"Miss Kettering, have I told you yet what a marvelous time I had with you today. We should do this more often."

"Certainly not, sir. It is my fondest wish that once I walk away from you in this spot, that I may never lay eyes on you again. Is that clear?"

"Very clear," he said. "In that case I very much hope we meet again. Perhaps the circumstances will be in your favour." He pulled on the reins and was off down the road, and I could swear that I saw a bit of arrogance in the gait of Mephistopheles.

"If they are in my favour," I said aloud when he could not hear me, "then I will leave you to rot."

Six weeks later, I was out in a rustic area near Hertford riding in my Curricle strictly for pleasure when I came across a lone elm tree at a fork in the road. I brought signaled both my horses to bring my carriage to a standstill and stared at the unusual sight. Under the tree were half-dozen geese. They were flapping their wings and honking prodigiously while stretching their necks to reach the lower-most branches. Grazing in a field nearby was an Arabian horse that looked very familiar indeed. After doing the math, I brought my carriage to a halt under the elm. When I looked up into the tree I very nearly toppled from my carriage seat into the geese, who were so anger, they probably would have torn me to pieces.

"Damn Geese," a male voice announced. "Would you be so kind as to draw your carriage a little closer so that I may affect a successful escape from these damnable, daft birds?"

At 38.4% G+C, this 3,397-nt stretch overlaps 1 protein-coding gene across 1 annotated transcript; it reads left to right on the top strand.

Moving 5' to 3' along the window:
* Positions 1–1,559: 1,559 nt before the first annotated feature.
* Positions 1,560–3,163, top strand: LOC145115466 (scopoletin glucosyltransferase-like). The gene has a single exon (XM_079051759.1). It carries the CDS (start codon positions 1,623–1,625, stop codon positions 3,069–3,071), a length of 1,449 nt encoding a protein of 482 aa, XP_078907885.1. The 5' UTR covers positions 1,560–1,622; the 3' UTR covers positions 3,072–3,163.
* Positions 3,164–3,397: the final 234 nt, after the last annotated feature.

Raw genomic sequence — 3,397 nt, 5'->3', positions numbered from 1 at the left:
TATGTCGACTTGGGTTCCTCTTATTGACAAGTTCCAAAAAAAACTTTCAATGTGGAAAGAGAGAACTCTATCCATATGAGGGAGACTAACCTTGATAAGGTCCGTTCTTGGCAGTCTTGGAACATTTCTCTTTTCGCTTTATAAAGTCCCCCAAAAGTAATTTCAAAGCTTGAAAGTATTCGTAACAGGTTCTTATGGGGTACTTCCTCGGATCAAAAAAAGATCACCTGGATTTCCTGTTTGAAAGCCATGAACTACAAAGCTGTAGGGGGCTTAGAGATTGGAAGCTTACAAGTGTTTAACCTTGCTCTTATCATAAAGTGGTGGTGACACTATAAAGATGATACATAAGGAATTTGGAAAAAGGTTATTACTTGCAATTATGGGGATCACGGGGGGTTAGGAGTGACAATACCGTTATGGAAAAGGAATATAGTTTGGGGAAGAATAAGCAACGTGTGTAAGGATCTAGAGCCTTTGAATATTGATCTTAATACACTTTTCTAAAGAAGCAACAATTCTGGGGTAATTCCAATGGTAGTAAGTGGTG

"Why Mr. Henry Julian," I said blushing with a revengeful smile. "It is so nice to see you again."

"Miss Kettering? Is that you?"

The little girl in me cried out for revenge, and the lady turned away and refused to intercede. "Much to your chagrin, I am sure. You remember our little swim together in the stream many weeks back?"

Mr. Julian bent forward to better see through the foliage. "How could I forget it. It was one of the finer days of my life."

"As this may be one of your less finer," I retorted.

"Surely you will not hold it against me."

"We did go into the drink together rather unnecessarily," I reminded him.

"But it was only in the attempt of prolonging our conversation. Had I rescued you straight away there would have been little time for discourse."

"As it was, Mr. Julian, what time was made was spent in the pursuit of our predicament...which you manufactured, sir."

Mr. Julian stood up on the branch he was on. "Well, then it is good that it is in the past and that we may appreciate the humour in it. Being behind us, we can move on now, Miss Kettering. Now, draw your horse closer."